GHEDINI: Musica da Concerto.* Musica Concertante.# HINDEMITH: Schulwerk: 5 Pieces for String Orchestra+ / *Simonide Braconi, vla/vla d’amore; +Lucio Degani, 1st vln; #Enrico Bronzi, cel; Nuovo Orch. de Camera “Ferruccio Busoni”; Massimo Belli, cond / Brilliant Classics BC96117
This is the kind of CD I enjoy listening to for review: three unusual works by two fine 20th century composers. Would that most modern CD releases were this kind of music instead of more of the same old same old, which we clearly don’t need.
Compared to Per Nørgård’s Eight Symphonies, which I had just finished reviewing, Ghedini’s 1953 Musica da Concerto sounds like Mozart—which is not intended as a criticism. As the notes indicate, Ghedini loved “the music of much older periods – Frescobaldi, Monteverdi, the Gabrielis, etc. His independence from any school of composers and his alienation from avant- garde trends make him a genuinely individual figure.” And despite his aversion to the more abrasive of modern harmonic music, not only of the 12-tone school but also of Stravinsky and Bartók, Ghedini did use modern harmonies, but always in a way that did not alienate the average listener while still attracting those who enjoyed music that was not beyond their range of experience. He was sort of a milder Italian relative of early Shostakovich or Britten, which wasn’t a bad thing. In this concerto, he lays out his theme broadly and lyrically while still moving into interesting rhythmic and contrapuntal figures as the music progresses. The music still challenges the ears of those listeners used to Respighi and Wolf-Ferrari, but clearly not to an extent that is off-putting. Both violist Braconi and conductor Belli clearly love this music, playing it with warmth and affection without unduly softening its contours when the rhythm becomes more sharply defined.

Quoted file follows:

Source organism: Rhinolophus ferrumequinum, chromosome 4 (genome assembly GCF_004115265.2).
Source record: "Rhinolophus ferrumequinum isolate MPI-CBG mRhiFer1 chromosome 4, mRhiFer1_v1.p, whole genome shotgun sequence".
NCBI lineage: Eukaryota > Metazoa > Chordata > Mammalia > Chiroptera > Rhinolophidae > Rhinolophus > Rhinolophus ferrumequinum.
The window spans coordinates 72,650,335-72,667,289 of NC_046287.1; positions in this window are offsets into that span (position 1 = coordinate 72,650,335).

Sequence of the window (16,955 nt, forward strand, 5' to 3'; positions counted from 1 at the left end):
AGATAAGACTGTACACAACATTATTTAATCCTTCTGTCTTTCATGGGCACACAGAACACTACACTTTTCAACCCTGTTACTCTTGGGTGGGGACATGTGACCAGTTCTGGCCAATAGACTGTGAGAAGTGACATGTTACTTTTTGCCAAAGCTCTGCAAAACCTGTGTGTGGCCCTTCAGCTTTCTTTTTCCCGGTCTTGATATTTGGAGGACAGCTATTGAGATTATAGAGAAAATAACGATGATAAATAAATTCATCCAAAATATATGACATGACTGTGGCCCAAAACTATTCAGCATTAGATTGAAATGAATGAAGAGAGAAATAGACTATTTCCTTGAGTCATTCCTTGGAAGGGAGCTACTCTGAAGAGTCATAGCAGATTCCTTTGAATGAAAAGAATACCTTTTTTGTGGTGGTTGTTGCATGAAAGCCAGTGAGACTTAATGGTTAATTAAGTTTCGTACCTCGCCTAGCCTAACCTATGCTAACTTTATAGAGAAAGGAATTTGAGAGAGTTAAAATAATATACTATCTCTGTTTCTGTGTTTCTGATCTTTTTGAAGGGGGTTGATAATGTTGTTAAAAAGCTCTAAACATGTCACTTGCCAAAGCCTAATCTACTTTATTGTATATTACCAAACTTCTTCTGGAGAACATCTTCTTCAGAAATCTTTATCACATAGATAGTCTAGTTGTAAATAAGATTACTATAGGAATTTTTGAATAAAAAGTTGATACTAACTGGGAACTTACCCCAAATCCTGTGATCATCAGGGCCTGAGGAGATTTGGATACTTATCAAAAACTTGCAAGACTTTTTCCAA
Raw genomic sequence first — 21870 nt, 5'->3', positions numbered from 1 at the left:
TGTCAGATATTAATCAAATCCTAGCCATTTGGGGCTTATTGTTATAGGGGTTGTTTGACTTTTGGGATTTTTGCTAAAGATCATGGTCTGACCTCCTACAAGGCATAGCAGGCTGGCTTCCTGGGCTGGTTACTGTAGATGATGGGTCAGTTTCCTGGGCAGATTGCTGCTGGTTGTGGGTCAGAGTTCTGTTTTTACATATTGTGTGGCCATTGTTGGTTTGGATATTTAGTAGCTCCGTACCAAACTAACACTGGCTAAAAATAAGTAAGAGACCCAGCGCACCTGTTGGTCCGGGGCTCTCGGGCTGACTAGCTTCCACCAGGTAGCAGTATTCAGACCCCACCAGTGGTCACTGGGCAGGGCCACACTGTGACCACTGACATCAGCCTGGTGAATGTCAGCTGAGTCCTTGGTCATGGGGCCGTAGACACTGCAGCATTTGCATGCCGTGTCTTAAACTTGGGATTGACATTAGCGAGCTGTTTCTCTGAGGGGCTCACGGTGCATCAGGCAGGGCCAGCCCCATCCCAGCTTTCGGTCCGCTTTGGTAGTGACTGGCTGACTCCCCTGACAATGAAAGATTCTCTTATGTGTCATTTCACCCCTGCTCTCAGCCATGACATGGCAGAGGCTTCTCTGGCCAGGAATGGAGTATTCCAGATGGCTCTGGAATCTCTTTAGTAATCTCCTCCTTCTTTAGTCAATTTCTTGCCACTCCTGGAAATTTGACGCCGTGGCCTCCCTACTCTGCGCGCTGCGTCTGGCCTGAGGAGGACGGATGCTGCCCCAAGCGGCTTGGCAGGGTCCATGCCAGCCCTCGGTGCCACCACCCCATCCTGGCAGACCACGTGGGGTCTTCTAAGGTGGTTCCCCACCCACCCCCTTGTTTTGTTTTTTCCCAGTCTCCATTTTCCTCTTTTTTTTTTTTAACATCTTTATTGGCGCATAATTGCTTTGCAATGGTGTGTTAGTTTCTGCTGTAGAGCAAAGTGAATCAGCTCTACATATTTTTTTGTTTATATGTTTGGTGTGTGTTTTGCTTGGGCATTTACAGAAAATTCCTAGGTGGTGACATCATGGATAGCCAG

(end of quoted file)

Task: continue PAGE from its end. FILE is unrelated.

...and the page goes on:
Interestingly, Hindemith’s Schulwerk, written in 1927—his early prime as a composer—is also mostly tonal and lyrical; in fact, the first of the five pieces is slow and moody, sounding much like a Brahmsian serenade except for a few unusual (but not abrasive) harmonies. The second piece, “Langsam – Schnell,” almost sounds like early Britten, and the third piece, “Lebhaft,” is also rather jaunty, with some nice counterpoint. This, too, is played with loving case by the Orchestra “Ferruccio Busoni.”
If anything, Ghedini’s Musica Concertante sounds even more Romantic than his earlier piece. Written for cello and string orchestra in 1962, it almost sounds at first like a lullaby, and a piece that would not be out of place on your local classical FM radio station. The nervous-sounding last fast section (the piece is in one movement), however, makes it quite interesting in places.
While not an indispensable disc, it is an eminently listenable one that may dispense some listeners’ fears of and repulsion of “modern music.” Recommended for admirers of these composers.
—© 2022 Lynn René Bayley
Follow me on Twitter (@Artmusiclounge) or Facebook (as Monique Musique)